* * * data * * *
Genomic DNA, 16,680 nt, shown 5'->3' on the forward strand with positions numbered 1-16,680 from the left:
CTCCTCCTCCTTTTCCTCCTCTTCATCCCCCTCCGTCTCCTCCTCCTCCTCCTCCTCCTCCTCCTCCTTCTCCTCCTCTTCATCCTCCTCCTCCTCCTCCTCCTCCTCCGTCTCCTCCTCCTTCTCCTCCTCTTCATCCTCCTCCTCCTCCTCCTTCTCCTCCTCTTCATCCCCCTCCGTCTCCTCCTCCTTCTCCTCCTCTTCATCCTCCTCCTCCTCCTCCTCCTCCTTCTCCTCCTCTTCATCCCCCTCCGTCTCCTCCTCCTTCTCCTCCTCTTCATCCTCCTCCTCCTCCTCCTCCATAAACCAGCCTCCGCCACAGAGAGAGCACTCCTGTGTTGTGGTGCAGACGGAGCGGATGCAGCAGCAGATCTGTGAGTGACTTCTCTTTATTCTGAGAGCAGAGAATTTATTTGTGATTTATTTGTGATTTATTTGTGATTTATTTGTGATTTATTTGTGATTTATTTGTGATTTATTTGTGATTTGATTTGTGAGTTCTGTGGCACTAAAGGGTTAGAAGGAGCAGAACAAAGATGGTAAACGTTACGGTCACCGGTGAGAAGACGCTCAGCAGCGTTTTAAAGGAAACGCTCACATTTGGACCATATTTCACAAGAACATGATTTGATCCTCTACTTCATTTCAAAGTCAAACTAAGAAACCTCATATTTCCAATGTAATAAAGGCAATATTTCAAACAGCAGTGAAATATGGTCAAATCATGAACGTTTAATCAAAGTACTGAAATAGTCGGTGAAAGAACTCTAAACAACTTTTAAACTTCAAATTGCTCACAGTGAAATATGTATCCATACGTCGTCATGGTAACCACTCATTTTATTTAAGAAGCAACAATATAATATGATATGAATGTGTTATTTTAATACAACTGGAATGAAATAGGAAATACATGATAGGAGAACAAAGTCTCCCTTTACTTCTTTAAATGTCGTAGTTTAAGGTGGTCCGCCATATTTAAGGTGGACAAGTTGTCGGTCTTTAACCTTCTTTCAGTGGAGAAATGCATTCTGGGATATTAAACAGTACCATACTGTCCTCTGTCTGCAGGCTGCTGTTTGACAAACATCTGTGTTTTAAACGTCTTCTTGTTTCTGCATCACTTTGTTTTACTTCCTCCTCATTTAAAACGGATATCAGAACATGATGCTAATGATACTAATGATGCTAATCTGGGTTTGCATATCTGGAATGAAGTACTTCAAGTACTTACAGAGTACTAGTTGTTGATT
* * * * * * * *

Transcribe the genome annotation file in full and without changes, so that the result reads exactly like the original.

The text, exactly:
Genomic DNA, 16,680 nt, shown 5'->3' on the forward strand with positions numbered 1-16,680 from the left:
CTCCTCCTCCTTTTCCTCCTCTTCATCCCCCTCCGTCTCCTCCTCCTCCTCCTCCTCCTCCTCCTCCTTCTCCTCCTCTTCATCCTCCTCCTCCTCCTCCTCCTCCTCCGTCTCCTCCTCCTTCTCCTCCTCTTCATCCTCCTCCTCCTCCTCCTTCTCCTCCTCTTCATCCCCCTCCGTCTCCTCCTCCTTCTCCTCCTCTTCATCCTCCTCCTCCTCCTCCTCCTCCTTCTCCTCCTCTTCATCCCCCTCCGTCTCCTCCTCCTTCTCCTCCTCTTCATCCTCCTCCTCCTCCTCCTCCATAAACCAGCCTCCGCCACAGAGAGAGCACTCCTGTGTTGTGGTGCAGACGGAGCGGATGCAGCAGCAGATCTGTGAGTGACTTCTCTTTATTCTGAGAGCAGAGAATTTATTTGTGATTTATTTGTGATTTATTTGTGATTTATTTGTGATTTATTTGTGATTTATTTGTGATTTATTTGTGATTTGATTTGTGAGTTCTGTGGCACTAAAGGGTTAGAAGGAGCAGAACAAAGATGGTAAACGTTACGGTCACCGGTGAGAAGACGCTCAGCAGCGTTTTAAAGGAAACGCTCACATTTGGACCATATTTCACAAGAACATGATTTGATCCTCTACTTCATTTCAAAGTCAAACTAAGAAACCTCATATTTCCAATGTAATAAAGGCAATATTTCAAACAGCAGTGAAATATGGTCAAATCATGAACGTTTAATCAAAGTACTGAAATAGTCGGTGAAAGAACTCTAAACAACTTTTAAACTTCAAATTGCTCACAGTGAAATATGTATCCATACGTCGTCATGGTAACCACTCATTTTATTTAAGAAGCAACAATATAATATGATATGAATGTGTTATTTTAATACAACTGGAATGAAATAGGAAATACATGATAGGAGAACAAAGTCTCCCTTTACTTCTTTAAATGTCGTAGTTTAAGGTGGTCCGCCATATTTAAGGTGGACAAGTTGTCGGTCTTTAACCTTCTTTCAGTGGAGAAATGCATTCTGGGATATTAAACAGTACCATACTGTCCTCTGTCTGCAGGCTGCTGTTTGACAAACATCTGTGTTTTAAACGTCTTCTTGTTTCTGCATCACTTTGTTTTACTTCCTCCTCATTTAAAACGGATATCAGAACATGATGCTAATGATACTAATGATGCTAATCTGGGTTTGCATATCTGGAATGAAGTACTTCAAGTACTTACAGAGTACTAGTTGTTGATT